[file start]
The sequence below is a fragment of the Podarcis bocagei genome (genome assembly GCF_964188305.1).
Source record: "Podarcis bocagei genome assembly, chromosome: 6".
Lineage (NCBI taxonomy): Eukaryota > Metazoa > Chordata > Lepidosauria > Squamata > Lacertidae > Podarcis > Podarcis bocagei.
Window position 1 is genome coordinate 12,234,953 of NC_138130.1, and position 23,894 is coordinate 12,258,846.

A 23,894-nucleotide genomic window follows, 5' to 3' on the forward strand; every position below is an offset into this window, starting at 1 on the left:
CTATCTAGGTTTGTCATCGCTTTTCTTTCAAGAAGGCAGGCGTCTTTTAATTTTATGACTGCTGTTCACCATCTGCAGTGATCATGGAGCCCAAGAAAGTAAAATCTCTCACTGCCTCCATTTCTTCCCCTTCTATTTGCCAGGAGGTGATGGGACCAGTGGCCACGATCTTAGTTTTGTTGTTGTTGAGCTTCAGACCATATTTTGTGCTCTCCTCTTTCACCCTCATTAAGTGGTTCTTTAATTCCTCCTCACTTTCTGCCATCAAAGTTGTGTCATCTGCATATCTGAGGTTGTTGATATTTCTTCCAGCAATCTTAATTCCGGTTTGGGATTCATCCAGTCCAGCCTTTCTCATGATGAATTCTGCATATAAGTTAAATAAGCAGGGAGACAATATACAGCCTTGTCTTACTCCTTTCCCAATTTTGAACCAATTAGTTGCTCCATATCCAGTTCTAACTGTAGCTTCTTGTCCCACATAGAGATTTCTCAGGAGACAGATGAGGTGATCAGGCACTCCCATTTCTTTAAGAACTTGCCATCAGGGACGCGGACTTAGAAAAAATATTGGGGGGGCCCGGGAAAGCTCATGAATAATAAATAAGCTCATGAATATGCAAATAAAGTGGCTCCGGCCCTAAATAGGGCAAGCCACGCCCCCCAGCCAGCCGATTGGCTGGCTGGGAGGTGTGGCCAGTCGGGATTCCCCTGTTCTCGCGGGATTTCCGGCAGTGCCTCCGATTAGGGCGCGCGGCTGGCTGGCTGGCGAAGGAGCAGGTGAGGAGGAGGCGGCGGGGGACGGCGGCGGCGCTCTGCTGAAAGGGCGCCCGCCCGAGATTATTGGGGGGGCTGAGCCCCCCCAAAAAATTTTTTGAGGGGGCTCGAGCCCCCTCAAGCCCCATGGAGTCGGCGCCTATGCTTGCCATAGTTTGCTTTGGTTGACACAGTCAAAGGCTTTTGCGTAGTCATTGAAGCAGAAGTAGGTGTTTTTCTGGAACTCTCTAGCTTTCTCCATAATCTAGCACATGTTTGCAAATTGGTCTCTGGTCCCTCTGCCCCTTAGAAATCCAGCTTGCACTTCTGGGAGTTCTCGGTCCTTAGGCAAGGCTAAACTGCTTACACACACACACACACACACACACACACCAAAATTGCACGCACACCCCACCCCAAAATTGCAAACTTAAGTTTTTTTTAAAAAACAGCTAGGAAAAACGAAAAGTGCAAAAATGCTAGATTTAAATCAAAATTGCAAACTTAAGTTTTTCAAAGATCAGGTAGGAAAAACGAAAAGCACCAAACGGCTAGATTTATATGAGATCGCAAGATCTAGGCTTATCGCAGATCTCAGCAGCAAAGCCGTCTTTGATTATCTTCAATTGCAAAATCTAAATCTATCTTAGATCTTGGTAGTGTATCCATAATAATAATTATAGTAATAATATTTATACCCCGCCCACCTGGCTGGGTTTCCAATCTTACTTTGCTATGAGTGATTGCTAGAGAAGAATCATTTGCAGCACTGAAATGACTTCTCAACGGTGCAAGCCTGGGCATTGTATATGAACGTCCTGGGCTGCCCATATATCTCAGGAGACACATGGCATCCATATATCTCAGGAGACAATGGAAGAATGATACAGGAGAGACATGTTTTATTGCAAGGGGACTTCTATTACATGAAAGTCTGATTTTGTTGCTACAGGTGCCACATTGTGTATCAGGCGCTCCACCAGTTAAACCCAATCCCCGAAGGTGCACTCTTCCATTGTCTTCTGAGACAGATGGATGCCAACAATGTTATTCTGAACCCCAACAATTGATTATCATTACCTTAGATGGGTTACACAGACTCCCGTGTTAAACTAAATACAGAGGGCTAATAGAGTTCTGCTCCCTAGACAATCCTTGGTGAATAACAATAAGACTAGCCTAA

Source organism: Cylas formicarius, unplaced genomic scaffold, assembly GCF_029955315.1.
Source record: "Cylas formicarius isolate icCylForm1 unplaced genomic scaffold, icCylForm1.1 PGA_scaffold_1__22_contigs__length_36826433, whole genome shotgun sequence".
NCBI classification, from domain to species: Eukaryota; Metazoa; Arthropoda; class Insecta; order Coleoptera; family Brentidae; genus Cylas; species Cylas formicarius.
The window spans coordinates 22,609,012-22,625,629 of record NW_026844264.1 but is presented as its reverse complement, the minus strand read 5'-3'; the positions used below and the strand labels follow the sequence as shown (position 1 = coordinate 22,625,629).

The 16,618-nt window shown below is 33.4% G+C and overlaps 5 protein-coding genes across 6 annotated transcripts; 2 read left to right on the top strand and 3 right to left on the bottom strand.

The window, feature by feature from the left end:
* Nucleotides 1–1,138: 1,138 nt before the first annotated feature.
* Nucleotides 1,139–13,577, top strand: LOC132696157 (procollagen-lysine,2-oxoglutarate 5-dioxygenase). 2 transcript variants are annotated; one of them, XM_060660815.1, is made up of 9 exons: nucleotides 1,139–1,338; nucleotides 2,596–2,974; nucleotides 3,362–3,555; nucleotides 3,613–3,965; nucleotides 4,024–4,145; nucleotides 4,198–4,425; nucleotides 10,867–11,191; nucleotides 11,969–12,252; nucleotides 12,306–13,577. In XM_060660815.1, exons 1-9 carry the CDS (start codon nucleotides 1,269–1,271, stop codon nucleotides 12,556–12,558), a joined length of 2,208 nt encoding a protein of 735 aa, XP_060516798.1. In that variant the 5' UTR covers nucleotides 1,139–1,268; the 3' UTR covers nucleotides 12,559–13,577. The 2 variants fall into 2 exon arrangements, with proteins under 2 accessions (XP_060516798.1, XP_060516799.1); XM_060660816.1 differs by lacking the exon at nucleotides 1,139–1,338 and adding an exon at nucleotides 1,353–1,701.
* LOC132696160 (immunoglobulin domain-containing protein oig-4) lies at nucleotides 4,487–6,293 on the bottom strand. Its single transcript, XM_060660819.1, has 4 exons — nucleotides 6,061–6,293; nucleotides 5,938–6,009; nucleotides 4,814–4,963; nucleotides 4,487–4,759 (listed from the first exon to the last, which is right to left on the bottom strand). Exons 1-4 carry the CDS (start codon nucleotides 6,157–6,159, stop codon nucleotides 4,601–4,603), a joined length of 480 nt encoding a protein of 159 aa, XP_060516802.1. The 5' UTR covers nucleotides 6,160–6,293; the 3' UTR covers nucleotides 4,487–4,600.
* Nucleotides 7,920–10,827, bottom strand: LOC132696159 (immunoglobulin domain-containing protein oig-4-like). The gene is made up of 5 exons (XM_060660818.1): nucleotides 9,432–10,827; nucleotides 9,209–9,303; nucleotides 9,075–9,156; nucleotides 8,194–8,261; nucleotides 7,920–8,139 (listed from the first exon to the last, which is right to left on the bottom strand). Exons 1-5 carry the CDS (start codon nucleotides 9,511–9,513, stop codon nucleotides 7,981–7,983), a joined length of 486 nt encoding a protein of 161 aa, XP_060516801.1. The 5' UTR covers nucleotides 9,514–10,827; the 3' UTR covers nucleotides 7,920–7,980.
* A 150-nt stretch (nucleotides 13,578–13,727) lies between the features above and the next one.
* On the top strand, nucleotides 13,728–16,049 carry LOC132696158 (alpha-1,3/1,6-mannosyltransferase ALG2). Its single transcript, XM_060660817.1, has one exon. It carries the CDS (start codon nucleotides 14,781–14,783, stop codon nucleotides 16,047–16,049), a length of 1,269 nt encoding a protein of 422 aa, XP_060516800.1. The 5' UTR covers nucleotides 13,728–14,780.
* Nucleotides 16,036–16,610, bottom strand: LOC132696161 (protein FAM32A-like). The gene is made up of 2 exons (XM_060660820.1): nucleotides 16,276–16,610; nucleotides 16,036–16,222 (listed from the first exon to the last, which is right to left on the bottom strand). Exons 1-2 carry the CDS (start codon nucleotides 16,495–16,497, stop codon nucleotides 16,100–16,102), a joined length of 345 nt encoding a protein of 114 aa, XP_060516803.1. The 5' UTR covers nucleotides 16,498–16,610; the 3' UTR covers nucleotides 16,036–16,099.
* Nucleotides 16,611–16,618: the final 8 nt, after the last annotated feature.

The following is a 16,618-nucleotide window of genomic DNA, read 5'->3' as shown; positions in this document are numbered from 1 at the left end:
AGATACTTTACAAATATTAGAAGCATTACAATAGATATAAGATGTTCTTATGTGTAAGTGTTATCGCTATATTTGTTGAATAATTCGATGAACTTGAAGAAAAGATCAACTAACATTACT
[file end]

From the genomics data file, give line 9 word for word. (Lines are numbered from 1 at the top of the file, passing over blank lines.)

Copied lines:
NCBI classification, from domain to species: Eukaryota; Metazoa; Arthropoda; class Insecta; order Coleoptera; family Brentidae; genus Cylas; species Cylas formicarius.